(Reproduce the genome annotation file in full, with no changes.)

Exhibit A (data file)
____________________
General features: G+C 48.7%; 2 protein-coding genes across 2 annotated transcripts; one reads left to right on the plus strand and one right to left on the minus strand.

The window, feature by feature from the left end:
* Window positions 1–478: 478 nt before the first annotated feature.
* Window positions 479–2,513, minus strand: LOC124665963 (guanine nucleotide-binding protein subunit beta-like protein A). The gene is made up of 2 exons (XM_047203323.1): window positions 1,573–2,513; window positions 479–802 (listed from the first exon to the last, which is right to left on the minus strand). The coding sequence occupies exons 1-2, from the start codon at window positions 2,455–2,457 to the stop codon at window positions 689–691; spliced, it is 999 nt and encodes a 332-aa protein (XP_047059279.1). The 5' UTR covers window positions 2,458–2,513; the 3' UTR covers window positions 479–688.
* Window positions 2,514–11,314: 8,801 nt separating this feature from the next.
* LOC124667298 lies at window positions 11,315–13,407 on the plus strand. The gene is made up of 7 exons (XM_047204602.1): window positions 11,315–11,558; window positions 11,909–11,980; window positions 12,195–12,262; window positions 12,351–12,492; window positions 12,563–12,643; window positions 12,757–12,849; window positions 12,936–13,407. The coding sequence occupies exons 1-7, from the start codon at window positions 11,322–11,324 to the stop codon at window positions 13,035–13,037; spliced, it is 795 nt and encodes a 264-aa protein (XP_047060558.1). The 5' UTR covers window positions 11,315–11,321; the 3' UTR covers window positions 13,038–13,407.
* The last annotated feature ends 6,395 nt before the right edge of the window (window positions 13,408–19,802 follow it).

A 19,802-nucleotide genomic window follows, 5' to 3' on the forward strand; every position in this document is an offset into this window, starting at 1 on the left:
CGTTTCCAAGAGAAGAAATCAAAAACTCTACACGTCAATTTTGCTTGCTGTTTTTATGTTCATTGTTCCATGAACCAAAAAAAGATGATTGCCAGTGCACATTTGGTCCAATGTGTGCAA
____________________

General features: G+C 48.7%; 2 protein-coding genes across 2 annotated transcripts; one reads left to right on the plus strand and one right to left on the minus strand.

The window, feature by feature from the left end:
* Window positions 1–478: 478 nt before the first annotated feature.
* Window positions 479–2,513, minus strand: LOC124665963 (guanine nucleotide-binding protein subunit beta-like protein A). The gene is made up of 2 exons (XM_047203323.1): window positions 1,573–2,513; window positions 479–802 (listed from the first exon to the last, which is right to left on the minus strand). The coding sequence occupies exons 1-2, from the start codon at window positions 2,455–2,457 to the stop codon at window positions 689–691; spliced, it is 999 nt and encodes a 332-aa protein (XP_047059279.1). The 5' UTR covers window positions 2,458–2,513; the 3' UTR covers window positions 479–688.
* Window positions 2,514–11,314: 8,801 nt separating this feature from the next.
* LOC124667298 lies at window positions 11,315–13,407 on the plus strand. The gene is made up of 7 exons (XM_047204602.1): window positions 11,315–11,558; window positions 11,909–11,980; window positions 12,195–12,262; window positions 12,351–12,492; window positions 12,563–12,643; window positions 12,757–12,849; window positions 12,936–13,407. The coding sequence occupies exons 1-7, from the start codon at window positions 11,322–11,324 to the stop codon at window positions 13,035–13,037; spliced, it is 795 nt and encodes a 264-aa protein (XP_047060558.1). The 5' UTR covers window positions 11,315–11,321; the 3' UTR covers window positions 13,038–13,407.
* The last annotated feature ends 6,395 nt before the right edge of the window (window positions 13,408–19,802 follow it).

A 19,802-nucleotide genomic window follows, 5' to 3' on the forward strand; every position in this document is an offset into this window, starting at 1 on the left:
CGTTTCCAAGAGAAGAAATCAAAAACTCTACACGTCAATTTTGCTTGCTGTTTTTATGTTCATTGTTCCATGAACCAAAAAAAGATGATTGCCAGTGCACATTTGGTCCAATGTGTGCAA